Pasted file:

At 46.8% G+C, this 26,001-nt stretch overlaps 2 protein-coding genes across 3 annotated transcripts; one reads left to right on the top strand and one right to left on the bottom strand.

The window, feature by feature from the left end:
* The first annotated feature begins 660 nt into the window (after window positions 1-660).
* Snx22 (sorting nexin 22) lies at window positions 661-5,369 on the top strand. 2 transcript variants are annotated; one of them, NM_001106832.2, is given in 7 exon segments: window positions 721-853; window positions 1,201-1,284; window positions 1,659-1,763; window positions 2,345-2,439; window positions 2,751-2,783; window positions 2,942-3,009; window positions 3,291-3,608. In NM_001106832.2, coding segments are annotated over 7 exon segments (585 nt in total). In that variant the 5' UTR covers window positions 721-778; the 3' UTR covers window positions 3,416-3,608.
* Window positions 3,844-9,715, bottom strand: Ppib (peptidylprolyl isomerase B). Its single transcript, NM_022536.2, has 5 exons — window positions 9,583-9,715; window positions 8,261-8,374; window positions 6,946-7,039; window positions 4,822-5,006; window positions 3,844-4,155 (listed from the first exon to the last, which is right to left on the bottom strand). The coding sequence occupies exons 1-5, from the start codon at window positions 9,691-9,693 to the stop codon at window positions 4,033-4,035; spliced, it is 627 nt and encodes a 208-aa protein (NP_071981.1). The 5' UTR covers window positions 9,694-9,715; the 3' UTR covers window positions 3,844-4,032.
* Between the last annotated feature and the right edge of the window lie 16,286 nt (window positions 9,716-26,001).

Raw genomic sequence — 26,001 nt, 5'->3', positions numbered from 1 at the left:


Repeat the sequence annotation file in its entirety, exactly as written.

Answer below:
At 46.8% G+C, this 26,001-nt stretch overlaps 2 protein-coding genes across 3 annotated transcripts; one reads left to right on the top strand and one right to left on the bottom strand.

The window, feature by feature from the left end:
* The first annotated feature begins 660 nt into the window (after window positions 1-660).
* Snx22 (sorting nexin 22) lies at window positions 661-5,369 on the top strand. 2 transcript variants are annotated; one of them, NM_001106832.2, is given in 7 exon segments: window positions 721-853; window positions 1,201-1,284; window positions 1,659-1,763; window positions 2,345-2,439; window positions 2,751-2,783; window positions 2,942-3,009; window positions 3,291-3,608. In NM_001106832.2, coding segments are annotated over 7 exon segments (585 nt in total). In that variant the 5' UTR covers window positions 721-778; the 3' UTR covers window positions 3,416-3,608.
* Window positions 3,844-9,715, bottom strand: Ppib (peptidylprolyl isomerase B). Its single transcript, NM_022536.2, has 5 exons — window positions 9,583-9,715; window positions 8,261-8,374; window positions 6,946-7,039; window positions 4,822-5,006; window positions 3,844-4,155 (listed from the first exon to the last, which is right to left on the bottom strand). The coding sequence occupies exons 1-5, from the start codon at window positions 9,691-9,693 to the stop codon at window positions 4,033-4,035; spliced, it is 627 nt and encodes a 208-aa protein (NP_071981.1). The 5' UTR covers window positions 9,694-9,715; the 3' UTR covers window positions 3,844-4,032.
* Between the last annotated feature and the right edge of the window lie 16,286 nt (window positions 9,716-26,001).

Raw genomic sequence — 26,001 nt, 5'->3', positions numbered from 1 at the left: